Cover image for Buddhism : origins, beliefs, practices, holy texts, sacred places
Title:
Buddhism : origins, beliefs, practices, holy texts, sacred places
Author:
Eckel, Malcolm David, 1946-
Personal Author:
Publication Information:
Oxford ; New York : Oxford University Press, [2002]

©2002
Physical Description:
112 pages : color illustrations ; 21 cm
Language:
English
Subject Term:
ISBN:
9780195219074
Format :
Book

Available:*

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BQ4022 .E35 2002 Adult Non-Fiction Open Shelf
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Summary

Summary

Founded on the Four Noble Truths and the Eightfold Path, the faith taught by Siddhartha Gautama (the Buddha, or Awakened One) spread rapidly across Asia and then across the globe, becoming one of the world's largest and most influential religions. Buddhism combines lavish colorful photography and an authoritative text to provide a sweeping survey of this rich and varied religious tradition.
Eckel begins with an engaging portrait of the Buddha (who predated Jesus by 500 years), an Indian prince's son who embarked on an epic journey of enlightenment and discovered a way of overcoming suffering. The authors trace the flowering of Buddhist schools in his wake, from the major groups (Mahayana, Theravada, Tantric) to the minor (such as the Pure Land sect in Japan). With helpful sidebars, boxed features, and numerous illustrations, they explain Tantric Mandalas (sacred circles), the Sutras (holy writings), the sacred landscape, celestial beings in some Buddhist mythology, the path to Nirvana, and much more. They also discuss Buddhist temples, forms of worship and meditation, the cycle of rebirth, and roles and relationships in the Buddhist community (including Theravada, Buddhism's stress on the importance of becoming a monk for at least part of life). A helpful map reveals the course of Buddhism's expansion throughout Asia.
As a belief system, as an influential way of seeing the world, as a unifying thread of Asian cultures, Buddhism remains vitally important. This lucid, eye-pleasing introduction explains and celebrates this major world religion, bringing to life the full variety of Buddhist tradition.


Author Notes


Malcolm David Eckel is Associate Professor of Religion and Associate Director of the Division of Religious and Theological Studies, Boston University.


Reviews 2

Booklist Review

Though hardly exhaustive introductions, these two new members in the series already including Shinto and Islam [BKL Ag 02] will be welcomed by those seeking to learn more about their subjects without being overburdened by detail. Buddhism begins with an overview of the historical and mythical roots of the tradition, focusing on Siddhartha Gautama's enlightenment and the subsequent spread of his teachings across the Silk Road from India to Southeast Asia. Eckel goes on to explore, albeit briefly, the sacred texts of the Mahayana, Therevada, and Tantric schools of Buddhism; sacred space and time in Buddhist thought; and the interaction between Buddhism and society. Without shying away from philosophic complexity, Eckel manages to convey the Buddhist basics in remarkably few words, and the many illustrations complement an engaging read. Oldstone-Moore challenges the notion that Confucianism is merely legalistic, especially in her chapter on death and the afterlife, where she shows that, along with Confucianism, a murky mixture of indigenous beliefs, Taoism, and Buddhism contributes to death rituals. Arguing that the Confucian tradition is quite a bit older than Confucius himself, Oldstone-Moore traces the emphasis on filial piety and the exaltation of the group over the individual to yet more ancient Chinese roots. At the end of each chapter, Oldstone-Moore insightfully comments upon selections from the Analects and other Chinese writings. --John Green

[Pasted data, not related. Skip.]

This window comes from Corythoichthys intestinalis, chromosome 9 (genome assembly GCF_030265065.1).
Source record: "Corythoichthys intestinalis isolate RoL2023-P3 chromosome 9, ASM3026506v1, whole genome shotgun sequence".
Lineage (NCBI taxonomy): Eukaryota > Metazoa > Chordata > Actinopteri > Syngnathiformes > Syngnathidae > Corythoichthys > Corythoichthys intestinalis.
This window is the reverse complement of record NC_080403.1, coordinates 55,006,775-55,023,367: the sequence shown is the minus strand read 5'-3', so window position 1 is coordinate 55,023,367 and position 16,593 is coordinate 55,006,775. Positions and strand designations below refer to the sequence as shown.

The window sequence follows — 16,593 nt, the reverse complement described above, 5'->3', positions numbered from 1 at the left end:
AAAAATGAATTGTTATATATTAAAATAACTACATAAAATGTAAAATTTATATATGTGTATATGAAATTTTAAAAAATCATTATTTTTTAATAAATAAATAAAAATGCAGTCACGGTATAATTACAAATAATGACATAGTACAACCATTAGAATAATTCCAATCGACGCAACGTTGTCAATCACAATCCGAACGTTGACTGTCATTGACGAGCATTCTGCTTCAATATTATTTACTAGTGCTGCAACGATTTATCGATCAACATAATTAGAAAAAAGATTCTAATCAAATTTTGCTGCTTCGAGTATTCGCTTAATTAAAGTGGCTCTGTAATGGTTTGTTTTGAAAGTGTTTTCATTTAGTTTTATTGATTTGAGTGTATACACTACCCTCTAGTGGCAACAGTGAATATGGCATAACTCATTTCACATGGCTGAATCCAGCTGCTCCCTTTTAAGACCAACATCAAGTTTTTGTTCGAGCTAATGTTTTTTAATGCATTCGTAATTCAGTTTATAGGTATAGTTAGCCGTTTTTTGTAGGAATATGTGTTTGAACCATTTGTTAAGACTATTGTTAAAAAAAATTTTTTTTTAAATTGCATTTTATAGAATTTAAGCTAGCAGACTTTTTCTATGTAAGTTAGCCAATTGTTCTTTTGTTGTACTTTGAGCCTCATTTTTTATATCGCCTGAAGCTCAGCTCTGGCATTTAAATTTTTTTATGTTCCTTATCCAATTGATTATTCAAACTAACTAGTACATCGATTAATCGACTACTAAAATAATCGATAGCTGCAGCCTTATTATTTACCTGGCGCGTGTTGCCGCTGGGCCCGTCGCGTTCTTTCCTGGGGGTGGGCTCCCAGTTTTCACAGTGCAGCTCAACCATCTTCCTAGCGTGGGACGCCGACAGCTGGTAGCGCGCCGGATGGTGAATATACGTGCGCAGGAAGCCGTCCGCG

Publisher's Weekly Review

Eckel, an associate professor of religion at Boston University and author of To See the Buddha, offers the latest installment in Oxford's series of well-designed introductions to various world religions. Unlike previous volumes that have explored less well-known religions such as Confucianism and Shinto, this book undertakes the unenviable task of explaining one of the world's most over-published faith traditions: Buddhism. Also unlike those volumes, Eckel's addresses a religion that has adapted considerably throughout history and across many diverse cultures. Eckel begins with Buddhism's origins in the person of Siddhartha Gautama, discussing the religion's gradual dissemination throughout Asia and briefly mentioning its major divisions. His chapter entitled "Aspects of the Divine" ably tackles theological beliefs. (Although Buddhism superficially appears to have no theology, since it is non-theistic, some of its Mahayana traditions actually posit a rather complicated pantheon of deities, enlightened beings and bodhisattvas.) Other chapters deal with sacred persons, holidays and life cycle rituals, death and the afterlife and the role of religion in society. Eckel writes at a very accessible level, and the inclusion of primary texts at the end of each short chapter goes far to helping novices understand the issues at hand. Also, the full-color photographs and lovely design help to set the book apart. There are more comprehensive and engaging Buddhist primers on the market, but-considering the vast nature of the topic-this one will be useful to the neophyte. (Jan. 9) (c) Copyright PWxyz, LLC. All rights reserved